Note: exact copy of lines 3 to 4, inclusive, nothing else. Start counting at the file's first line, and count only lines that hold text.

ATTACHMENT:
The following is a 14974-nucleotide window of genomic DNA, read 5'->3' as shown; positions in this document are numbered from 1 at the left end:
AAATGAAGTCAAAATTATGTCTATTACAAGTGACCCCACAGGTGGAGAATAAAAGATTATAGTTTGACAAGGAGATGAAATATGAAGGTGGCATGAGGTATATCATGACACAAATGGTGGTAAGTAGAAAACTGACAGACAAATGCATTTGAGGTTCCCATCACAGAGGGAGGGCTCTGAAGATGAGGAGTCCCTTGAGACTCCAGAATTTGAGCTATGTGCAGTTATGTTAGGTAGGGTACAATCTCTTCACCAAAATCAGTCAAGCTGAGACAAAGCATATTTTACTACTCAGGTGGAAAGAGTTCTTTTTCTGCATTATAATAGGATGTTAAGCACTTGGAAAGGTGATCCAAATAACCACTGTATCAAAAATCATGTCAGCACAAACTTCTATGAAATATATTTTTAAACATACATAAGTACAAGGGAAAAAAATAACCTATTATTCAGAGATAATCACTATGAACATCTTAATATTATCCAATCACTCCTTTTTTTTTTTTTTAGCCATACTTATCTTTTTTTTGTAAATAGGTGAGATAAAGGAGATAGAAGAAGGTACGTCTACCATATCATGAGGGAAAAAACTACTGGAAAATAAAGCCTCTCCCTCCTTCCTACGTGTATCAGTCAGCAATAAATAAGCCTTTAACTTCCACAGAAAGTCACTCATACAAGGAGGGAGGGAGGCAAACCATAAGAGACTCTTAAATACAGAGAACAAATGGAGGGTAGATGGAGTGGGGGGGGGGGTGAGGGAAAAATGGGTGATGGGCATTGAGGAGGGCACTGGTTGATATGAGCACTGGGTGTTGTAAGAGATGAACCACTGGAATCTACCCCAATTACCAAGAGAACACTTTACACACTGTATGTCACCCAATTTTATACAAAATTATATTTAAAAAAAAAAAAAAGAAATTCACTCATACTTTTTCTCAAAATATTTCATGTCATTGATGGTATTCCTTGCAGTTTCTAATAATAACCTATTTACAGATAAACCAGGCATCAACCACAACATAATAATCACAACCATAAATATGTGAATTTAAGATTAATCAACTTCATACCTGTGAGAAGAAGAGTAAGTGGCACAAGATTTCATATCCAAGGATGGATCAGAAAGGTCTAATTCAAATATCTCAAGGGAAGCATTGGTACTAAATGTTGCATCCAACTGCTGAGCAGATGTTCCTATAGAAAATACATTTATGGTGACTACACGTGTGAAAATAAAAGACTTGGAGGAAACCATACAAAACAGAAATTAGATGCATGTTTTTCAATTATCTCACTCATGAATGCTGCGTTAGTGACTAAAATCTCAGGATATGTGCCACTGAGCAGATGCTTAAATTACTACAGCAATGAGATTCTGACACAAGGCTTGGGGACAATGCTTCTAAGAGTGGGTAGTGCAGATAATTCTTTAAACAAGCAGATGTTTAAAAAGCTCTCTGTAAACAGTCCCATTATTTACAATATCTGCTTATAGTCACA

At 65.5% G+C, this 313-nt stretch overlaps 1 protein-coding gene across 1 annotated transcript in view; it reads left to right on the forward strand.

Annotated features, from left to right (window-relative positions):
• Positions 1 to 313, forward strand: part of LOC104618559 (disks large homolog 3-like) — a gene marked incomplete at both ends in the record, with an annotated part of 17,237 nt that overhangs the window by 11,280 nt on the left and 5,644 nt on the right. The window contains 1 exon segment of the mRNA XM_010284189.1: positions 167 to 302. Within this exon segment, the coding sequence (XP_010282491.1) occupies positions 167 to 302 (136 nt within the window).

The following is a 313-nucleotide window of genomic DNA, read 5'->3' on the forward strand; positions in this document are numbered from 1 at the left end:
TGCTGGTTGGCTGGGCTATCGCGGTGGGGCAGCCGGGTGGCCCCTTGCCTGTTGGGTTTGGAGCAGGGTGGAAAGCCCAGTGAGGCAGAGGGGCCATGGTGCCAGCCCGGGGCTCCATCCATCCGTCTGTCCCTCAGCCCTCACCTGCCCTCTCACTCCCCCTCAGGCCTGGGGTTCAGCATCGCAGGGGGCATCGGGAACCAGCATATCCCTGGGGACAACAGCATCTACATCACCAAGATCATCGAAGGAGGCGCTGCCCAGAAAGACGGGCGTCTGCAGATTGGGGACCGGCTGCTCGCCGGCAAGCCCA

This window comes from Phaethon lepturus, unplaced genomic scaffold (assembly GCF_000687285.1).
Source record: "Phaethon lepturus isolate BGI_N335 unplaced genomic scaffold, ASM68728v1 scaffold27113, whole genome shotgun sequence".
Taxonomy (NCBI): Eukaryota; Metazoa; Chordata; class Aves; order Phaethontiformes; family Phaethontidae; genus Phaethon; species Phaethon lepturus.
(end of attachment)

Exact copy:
At 65.5% G+C, this 313-nt stretch overlaps 1 protein-coding gene across 1 annotated transcript in view; it reads left to right on the forward strand.

Annotated features, from left to right (window-relative positions):